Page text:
Slain photojournalist Danish Siddiqui and three of his colleagues from Reuters — Adnan Abidi, Sanna Irshad Mattoo and Amit Dave — were awarded the 2022 Pulitzer Prize in the Feature Photography category for their work on documenting India’s battle against the second wave of the Covid-19 pandemic.
Siddiqui, who also won the Pulitzer Prize in 2018 for Feature Photography for documenting the Rohingya Refugee Crisis, was killed last year while covering the war between Afghan troops and the Taliban in Kandahar city. His work on capturing images of funeral pyres of Covid-19 victims at mass cremation sites in Delhi last year had garnered widespread applause. Apart from this, he had extensively covered conflicts around the world.
Taking to Twitter, the Pulitzer Prizes team congratulated the Siddiqui’s friends and family, the three other photographers and Reuters, an international news agency. Their work, which was moved from the breaking photography category by the judges, “balanced intimacy and devastation, while offering viewers a heightened sense of place,” the Pulitzer Prize committee wrote.
Adnan Abidi, has also received the Pulitzer Prize before — first in 2018 for his reportage on the Rohingya exodus and then in 2020 for his coverage of the Hong Kong protests. Spanning a career of over 20 years, Abidi has worked with leading news agencies such as Pan-Asia News Agency, Indo Photo News and the Press Trust of India before joining Reuters.
Sanna Irshad Mattoo, the first Kashmiri woman to win the Pulitzer Prize, is pursuing her fellowship from the renowned photo company, Magnum Foundation. She won the Prize for her photograph of a health care worker administering a Covid-19 vaccine dose to a shepherd during the vaccination drive in Kashmir’s Anantnag district.
Amit Dave, with over three decades of experience as a photojournalist, was conferred the prize for his photograph of a veiled woman who was getting her body temperature checked by a health worker during a vaccination drive for workers at a brick kiln in Kavitha village on the outskirts of Ahmedabad. Dave has covered riots, the aftermath of the Bhuj earthquake in Gujarat, droughts and the Indian Ocean tsunami in Tamil Nadu.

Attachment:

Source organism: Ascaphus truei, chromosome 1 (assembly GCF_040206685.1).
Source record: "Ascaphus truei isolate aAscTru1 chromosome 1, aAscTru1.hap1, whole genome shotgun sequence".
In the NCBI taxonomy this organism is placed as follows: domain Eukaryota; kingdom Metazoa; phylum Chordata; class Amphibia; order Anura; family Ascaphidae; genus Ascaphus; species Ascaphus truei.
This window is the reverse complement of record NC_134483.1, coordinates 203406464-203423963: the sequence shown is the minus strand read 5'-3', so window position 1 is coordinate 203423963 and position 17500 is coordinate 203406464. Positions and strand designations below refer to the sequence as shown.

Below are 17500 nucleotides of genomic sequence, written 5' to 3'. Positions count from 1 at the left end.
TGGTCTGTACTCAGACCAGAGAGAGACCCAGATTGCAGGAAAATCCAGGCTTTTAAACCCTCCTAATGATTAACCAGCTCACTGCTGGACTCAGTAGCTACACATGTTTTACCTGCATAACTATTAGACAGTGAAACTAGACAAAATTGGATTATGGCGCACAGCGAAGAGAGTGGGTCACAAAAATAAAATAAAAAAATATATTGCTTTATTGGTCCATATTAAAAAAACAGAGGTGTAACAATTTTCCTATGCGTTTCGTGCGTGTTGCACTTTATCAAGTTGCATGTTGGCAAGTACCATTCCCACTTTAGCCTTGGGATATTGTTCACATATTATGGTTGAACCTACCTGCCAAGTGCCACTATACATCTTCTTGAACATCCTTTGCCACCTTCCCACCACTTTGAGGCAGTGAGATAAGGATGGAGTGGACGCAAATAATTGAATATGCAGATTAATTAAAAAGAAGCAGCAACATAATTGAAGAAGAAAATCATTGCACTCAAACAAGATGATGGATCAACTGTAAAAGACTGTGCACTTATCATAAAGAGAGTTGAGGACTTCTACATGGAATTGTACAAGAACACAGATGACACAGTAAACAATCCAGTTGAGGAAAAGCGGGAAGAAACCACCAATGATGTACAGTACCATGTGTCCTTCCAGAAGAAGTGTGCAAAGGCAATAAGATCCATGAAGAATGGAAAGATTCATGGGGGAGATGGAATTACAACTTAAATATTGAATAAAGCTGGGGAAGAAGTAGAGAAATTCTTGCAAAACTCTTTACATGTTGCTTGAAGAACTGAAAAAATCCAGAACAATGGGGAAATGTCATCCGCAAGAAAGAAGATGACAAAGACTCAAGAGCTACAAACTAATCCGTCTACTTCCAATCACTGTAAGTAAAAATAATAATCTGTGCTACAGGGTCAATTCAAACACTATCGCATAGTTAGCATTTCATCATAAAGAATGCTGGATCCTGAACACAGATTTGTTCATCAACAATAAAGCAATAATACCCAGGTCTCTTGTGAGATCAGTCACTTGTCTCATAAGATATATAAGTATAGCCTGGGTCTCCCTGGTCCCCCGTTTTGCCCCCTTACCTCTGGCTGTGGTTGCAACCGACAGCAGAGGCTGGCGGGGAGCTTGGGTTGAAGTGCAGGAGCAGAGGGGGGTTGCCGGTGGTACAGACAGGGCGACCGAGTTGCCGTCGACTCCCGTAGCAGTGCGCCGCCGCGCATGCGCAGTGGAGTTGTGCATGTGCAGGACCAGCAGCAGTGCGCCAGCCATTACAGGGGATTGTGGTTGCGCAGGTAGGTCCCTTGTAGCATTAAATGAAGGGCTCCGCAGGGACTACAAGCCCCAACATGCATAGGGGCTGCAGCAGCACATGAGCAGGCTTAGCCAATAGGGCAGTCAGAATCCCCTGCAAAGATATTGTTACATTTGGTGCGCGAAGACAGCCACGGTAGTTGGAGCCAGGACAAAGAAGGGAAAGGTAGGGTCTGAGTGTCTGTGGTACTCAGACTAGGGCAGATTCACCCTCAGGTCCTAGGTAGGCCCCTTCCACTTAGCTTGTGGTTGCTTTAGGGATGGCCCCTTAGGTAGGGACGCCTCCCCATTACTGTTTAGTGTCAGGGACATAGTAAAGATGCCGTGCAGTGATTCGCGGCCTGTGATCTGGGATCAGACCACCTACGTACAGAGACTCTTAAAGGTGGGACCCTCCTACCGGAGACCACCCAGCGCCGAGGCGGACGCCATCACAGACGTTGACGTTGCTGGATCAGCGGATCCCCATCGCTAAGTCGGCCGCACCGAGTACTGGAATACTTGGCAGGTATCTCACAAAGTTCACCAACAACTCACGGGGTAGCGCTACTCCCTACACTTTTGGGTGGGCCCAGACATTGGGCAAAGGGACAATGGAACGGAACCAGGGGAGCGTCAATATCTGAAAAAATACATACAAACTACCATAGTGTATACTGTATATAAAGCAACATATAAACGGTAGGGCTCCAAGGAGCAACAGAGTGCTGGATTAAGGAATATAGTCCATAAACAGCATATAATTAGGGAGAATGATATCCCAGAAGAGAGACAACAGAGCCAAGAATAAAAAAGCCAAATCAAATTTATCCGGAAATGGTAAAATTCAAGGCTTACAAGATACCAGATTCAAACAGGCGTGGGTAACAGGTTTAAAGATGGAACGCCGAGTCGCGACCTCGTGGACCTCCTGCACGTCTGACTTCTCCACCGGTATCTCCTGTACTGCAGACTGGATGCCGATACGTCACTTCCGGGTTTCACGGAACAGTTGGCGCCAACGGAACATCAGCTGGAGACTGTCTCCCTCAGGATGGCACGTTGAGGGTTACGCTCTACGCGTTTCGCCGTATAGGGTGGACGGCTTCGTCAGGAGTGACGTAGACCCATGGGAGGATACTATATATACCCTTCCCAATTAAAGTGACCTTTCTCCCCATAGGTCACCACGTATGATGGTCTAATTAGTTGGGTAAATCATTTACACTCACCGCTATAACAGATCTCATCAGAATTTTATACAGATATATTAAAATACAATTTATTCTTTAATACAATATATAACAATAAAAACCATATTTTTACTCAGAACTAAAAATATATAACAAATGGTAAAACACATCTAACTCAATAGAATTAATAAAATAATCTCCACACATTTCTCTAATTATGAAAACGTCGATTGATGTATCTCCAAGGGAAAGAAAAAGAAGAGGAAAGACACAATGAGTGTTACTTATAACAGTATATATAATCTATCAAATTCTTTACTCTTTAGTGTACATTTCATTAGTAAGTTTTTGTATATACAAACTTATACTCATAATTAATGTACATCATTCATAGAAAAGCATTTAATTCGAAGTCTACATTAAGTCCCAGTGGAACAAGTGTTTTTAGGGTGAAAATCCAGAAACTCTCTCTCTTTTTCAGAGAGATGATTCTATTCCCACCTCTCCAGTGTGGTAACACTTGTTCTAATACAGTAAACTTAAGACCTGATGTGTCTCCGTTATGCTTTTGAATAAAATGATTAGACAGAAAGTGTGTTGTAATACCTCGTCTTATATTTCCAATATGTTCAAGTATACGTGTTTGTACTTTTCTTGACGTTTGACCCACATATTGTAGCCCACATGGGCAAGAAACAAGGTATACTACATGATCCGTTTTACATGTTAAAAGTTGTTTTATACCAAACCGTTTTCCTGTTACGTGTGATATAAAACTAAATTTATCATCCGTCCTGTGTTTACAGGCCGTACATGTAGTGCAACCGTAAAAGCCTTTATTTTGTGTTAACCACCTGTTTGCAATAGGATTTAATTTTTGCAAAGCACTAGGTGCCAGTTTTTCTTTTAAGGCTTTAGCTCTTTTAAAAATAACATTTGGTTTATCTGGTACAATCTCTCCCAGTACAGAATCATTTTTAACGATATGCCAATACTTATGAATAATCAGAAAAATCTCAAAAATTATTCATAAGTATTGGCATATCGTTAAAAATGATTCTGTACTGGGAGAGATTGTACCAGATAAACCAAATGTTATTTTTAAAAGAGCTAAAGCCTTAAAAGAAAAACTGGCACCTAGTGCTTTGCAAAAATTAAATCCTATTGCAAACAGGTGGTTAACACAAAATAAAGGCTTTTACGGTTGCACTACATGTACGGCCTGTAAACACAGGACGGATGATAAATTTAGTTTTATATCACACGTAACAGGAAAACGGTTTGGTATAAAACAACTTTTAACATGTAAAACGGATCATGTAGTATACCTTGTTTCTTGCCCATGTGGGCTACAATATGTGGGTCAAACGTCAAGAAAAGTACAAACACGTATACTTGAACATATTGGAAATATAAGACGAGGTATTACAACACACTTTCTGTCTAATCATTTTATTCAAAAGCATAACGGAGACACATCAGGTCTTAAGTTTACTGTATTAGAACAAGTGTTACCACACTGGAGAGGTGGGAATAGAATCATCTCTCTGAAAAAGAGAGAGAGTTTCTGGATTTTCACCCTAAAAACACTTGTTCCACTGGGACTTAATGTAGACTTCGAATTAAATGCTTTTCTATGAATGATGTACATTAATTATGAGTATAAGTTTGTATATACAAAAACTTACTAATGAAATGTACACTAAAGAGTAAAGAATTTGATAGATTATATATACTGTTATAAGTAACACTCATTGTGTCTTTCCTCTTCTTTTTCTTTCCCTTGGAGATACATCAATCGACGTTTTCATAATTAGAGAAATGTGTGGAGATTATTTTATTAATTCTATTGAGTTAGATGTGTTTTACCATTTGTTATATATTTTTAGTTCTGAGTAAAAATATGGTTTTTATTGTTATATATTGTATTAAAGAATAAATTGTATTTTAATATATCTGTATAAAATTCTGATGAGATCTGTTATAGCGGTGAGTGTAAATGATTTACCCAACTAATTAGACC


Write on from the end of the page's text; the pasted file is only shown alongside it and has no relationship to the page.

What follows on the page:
Akhtar Siddiqui, Danish’s father, said that the family was happy to see Danish’s work was getting recognised. “Danish is no longer with us today, but he continues to make us proud and happy. The Pulitzer award is recognition for his hard work, dedication, and value-based journalism,” said Siddiqui.
Talking about Danish Siddiqui’s work that required him to be in life-threatening situations, Akhtar Siddiqui said he was bold and hardworking. “During the pandemic, he worked relentlessly to cover the impact of Covid across the country. Be it Delhi or Bhagalpur, he travelled extensively despite the pandemic-induced challenges and pressures. He has two small children and there was always the risk of the spread of the virus. Yet, nothing deterred him from covering the suffering of the people across the country,” said Danish’s father.
“This will be a great inspiration for the younger generation of professionals who will learn to work boldly and relentlessly,” he added. “We miss him a lot and hope that his work will continue to inspire youngsters to join the profession.”
Apart from them, the Washington Post and The New York Times won the prize for Public Service Journalism and International Reporting, respectively.